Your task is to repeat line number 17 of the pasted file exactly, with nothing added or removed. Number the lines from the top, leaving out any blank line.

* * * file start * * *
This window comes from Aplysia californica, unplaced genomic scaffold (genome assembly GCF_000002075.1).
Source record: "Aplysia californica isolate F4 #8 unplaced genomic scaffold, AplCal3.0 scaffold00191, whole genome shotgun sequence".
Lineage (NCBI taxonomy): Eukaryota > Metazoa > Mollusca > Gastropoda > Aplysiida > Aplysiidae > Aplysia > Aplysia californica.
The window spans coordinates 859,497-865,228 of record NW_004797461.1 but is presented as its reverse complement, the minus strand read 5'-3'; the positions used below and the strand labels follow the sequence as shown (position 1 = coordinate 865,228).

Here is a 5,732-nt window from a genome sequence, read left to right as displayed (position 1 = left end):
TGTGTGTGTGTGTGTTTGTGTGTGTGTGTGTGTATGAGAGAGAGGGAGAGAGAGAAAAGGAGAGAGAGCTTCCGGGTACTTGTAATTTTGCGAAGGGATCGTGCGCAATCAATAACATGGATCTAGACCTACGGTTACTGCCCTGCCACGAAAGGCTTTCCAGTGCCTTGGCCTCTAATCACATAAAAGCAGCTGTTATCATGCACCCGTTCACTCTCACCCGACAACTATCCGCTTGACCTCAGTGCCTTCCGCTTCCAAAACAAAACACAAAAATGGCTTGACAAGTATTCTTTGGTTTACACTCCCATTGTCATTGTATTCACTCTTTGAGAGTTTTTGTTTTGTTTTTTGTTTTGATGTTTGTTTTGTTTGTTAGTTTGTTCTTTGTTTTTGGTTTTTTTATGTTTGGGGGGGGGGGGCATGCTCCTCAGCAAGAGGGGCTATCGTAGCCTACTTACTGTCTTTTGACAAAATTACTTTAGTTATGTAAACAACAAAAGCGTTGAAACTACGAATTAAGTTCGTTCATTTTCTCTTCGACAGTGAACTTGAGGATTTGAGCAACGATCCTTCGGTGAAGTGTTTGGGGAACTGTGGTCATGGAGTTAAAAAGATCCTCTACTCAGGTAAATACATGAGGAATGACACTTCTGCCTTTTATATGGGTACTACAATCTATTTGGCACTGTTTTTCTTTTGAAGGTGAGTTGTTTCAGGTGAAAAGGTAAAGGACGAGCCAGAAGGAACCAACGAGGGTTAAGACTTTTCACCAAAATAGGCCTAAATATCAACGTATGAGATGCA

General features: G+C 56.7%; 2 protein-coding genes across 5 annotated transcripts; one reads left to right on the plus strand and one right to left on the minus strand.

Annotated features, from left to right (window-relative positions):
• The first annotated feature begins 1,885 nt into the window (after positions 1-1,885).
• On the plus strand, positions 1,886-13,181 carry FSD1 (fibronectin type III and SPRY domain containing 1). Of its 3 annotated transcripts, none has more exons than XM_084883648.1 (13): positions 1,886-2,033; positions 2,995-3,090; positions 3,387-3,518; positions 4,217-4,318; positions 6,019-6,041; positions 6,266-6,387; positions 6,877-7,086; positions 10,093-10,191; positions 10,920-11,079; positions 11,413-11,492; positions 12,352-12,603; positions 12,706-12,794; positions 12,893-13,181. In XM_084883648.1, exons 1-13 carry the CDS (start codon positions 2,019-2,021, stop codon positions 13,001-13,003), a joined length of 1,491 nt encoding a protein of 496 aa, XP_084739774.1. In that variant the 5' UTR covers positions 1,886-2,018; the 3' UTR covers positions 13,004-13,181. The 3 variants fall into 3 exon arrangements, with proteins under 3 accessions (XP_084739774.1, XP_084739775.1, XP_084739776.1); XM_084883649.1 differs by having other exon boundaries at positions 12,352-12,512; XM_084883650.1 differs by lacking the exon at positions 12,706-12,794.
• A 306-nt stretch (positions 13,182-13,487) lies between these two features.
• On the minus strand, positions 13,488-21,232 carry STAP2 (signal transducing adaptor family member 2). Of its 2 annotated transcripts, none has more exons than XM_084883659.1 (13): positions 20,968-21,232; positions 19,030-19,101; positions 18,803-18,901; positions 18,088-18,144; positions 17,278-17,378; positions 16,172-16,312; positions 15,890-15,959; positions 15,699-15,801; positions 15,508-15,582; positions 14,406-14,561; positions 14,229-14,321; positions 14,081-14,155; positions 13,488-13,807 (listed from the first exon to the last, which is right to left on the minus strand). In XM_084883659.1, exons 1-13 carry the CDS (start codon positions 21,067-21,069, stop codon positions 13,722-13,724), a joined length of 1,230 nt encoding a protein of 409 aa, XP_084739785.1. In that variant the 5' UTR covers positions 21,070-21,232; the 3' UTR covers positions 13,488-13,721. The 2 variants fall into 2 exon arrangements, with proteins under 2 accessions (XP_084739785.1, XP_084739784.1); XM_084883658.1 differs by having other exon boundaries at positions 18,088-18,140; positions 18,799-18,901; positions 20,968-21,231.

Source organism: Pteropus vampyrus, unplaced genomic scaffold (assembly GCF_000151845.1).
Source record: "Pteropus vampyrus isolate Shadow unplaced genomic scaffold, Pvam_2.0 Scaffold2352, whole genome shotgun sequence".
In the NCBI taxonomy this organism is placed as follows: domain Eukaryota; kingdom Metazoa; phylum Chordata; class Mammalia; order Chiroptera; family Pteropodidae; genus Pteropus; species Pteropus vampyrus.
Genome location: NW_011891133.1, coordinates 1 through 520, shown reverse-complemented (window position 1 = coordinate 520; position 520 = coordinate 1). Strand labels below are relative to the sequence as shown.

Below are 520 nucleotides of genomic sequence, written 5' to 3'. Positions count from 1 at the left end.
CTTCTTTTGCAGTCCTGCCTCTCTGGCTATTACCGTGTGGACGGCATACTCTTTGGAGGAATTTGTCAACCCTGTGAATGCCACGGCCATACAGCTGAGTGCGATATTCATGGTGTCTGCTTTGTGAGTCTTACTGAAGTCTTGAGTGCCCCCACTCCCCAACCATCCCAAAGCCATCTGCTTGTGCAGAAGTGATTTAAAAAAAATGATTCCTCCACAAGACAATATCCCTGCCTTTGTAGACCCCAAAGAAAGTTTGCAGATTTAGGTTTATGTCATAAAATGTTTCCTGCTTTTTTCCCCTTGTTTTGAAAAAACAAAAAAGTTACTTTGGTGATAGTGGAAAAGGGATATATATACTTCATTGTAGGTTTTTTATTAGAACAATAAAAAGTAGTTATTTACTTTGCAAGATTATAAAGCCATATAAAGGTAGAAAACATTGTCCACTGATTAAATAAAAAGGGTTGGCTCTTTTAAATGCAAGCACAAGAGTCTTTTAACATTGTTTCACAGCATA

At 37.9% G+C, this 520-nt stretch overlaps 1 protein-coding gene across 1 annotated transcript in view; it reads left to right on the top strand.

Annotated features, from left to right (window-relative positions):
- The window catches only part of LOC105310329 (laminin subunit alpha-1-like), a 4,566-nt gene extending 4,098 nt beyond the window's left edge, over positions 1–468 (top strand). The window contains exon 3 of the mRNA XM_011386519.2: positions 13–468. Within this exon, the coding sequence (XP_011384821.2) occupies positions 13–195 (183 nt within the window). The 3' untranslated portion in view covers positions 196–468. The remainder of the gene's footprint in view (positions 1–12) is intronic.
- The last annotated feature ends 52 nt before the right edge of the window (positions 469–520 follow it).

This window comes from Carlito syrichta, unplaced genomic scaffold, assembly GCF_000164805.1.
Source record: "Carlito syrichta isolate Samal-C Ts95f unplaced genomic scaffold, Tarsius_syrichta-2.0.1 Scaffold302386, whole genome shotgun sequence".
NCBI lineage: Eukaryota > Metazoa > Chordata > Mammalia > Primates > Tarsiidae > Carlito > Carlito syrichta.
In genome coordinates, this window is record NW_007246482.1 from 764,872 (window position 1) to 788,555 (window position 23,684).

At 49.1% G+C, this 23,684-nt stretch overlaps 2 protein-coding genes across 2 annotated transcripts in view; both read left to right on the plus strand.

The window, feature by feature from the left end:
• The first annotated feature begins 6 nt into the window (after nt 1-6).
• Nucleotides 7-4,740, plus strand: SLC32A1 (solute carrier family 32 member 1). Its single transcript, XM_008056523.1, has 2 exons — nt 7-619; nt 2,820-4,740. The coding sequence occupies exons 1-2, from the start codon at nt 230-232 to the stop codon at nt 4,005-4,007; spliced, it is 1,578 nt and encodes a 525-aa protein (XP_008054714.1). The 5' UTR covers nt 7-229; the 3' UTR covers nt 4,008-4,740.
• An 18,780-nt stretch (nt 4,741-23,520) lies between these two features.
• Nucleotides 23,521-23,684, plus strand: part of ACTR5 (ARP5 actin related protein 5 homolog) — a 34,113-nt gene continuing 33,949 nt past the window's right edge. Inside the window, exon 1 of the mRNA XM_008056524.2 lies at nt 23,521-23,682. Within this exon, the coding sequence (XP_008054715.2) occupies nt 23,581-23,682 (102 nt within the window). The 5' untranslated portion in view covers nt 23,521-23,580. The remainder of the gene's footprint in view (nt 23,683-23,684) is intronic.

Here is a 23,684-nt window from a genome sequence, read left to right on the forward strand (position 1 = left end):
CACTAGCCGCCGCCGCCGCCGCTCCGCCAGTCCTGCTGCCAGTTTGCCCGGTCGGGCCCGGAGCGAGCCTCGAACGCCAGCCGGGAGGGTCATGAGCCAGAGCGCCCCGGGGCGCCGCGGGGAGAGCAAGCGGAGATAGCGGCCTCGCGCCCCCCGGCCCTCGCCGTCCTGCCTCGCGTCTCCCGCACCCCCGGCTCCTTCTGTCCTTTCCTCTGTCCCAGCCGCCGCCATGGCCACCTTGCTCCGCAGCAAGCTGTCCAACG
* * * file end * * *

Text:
Below are 520 nucleotides of genomic sequence, written 5' to 3'. Positions count from 1 at the left end.